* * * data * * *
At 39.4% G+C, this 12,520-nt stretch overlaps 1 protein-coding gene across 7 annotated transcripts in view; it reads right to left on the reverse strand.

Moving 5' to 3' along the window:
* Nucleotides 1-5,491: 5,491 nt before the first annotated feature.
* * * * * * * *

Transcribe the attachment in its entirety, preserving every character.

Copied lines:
At 39.4% G+C, this 12,520-nt stretch overlaps 1 protein-coding gene across 7 annotated transcripts in view; it reads right to left on the reverse strand.

Moving 5' to 3' along the window:
* Nucleotides 1-5,491: 5,491 nt before the first annotated feature.